"This form of botulism, known as toxicoinfectious botulism, usually occurs in foals (resulting in a form of botulism known as shaker foal syndrome)," explains Suzanne Sewell, DVM, CVA, CVC, vice president of the North Carolina Veterinary Medical Association and owner of Crestview Veterinary Hospital in Marion, N.C. "The normal gastrointestinal flora in a healthy adult horse typically prevent the growth and multiplication of the Clostridium organism, but the immature GI tract in foals allows the bacteria to multiply and to produce further toxin in the GI tract."
"Although foals of any age can get botulism," notes Sprayberry, "the peak age for affected foals is 4 weeks, with about 70% of cases arising in foals 2 to 6 weeks of age."
In rare situations a wound can become infected with C. botulinum. Wounds that can become infected include gastric ulcers, castration incisions, abscesses in the navel or lungs, wounds in skin and muscle, and surgery incisions. The foal's umbilicus can also become contaminated.
"Occurrence depends primarily on the density of botulinum spores in the environment, and on the area feeding practices," says Goehring. "We recognize about one to three clusters each year of botulism cases due to poor-quality hay or large round bale feeding on farms in Wyoming, Colorado, and New Mexico--a 'cluster' typically including several cases on a farm."
In the West, outbreaks are mostly caused by decaying carcasses or toxin in the feed or feeding area, says Sprayberry. Because of the rarity of pasture, most horses in the arid West are fed baled hay or processed feed, cubes, or pellets. Spores don't live in the soil there.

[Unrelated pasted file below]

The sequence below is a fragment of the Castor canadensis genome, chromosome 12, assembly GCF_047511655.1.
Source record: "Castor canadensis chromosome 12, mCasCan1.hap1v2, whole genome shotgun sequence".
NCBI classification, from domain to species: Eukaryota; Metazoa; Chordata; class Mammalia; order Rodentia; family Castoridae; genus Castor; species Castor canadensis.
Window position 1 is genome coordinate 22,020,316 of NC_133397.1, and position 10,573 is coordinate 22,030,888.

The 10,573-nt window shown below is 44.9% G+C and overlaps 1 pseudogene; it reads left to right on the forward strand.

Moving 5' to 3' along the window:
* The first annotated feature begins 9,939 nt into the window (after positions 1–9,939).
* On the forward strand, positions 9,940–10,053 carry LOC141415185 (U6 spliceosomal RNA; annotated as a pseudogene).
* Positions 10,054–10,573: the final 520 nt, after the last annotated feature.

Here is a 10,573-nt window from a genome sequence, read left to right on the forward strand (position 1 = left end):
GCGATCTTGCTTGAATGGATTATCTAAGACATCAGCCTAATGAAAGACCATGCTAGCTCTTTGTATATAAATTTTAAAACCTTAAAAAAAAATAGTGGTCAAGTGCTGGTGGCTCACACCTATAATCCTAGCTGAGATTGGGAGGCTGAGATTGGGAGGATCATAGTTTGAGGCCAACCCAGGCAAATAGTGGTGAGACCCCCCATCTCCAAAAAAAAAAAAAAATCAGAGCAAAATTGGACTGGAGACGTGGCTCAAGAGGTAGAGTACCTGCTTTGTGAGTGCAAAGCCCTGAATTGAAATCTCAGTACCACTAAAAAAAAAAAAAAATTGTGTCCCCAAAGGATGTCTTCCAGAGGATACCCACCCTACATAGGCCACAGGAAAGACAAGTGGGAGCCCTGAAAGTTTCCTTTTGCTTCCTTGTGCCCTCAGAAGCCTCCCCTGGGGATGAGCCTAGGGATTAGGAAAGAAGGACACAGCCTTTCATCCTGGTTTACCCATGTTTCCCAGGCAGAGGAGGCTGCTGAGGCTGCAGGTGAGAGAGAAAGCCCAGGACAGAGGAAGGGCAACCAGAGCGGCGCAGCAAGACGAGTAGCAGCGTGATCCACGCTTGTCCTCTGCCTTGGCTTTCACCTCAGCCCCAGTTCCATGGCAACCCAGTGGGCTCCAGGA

"In the East, most horses are on pasture and, therefore, do not consume dead animal parts," Sprayberry notes. But in the mid-Atlantic states, the soil contains spores which can be ingested through grazing. "Referral practices in endemic areas see at least a handful of cases every year."
Regardless of where a horse lives, if he consumes botulism-contaminated silage, feed, or water, he'll likely suffer the conse-quences. "Most people in Saskatchewan don't feed haylage, and botulism isn't very common around here," says Katharina L. Lohmann, MedVet, PhD, Dipl. ACVIM, an associate professor in large animal medicine at Saskatchewan's Western College of Veterinary Medicine. Nevertheless, botulism does occur: "A recently reported outbreak was attributed to feed trough dirt."
Early signs usually include difficulty swallowing (dysphagia), eating, and/or drinking, along with eyelid, tongue, and tail weakness. "Affected animals become increasingly recumbent (unable to rise) due to progressive muscle weakness," says Hodgson. "Muscle tremors, carpal (knee) buckling, and ataxia (incoordination) can occur. Pharyngeal and lingual (tongue) paralysis causes marked dysphagia and predisposes to aspiration pneumonia. Animals tend to quid (chew and drop) their food. Paralysis of the diaphragm and intercostal muscles (those along or between the ribs) results in an increased respiratory rate and decreased chest wall expansion. Severely affected animals die from respiratory paralysis and cardiac failure."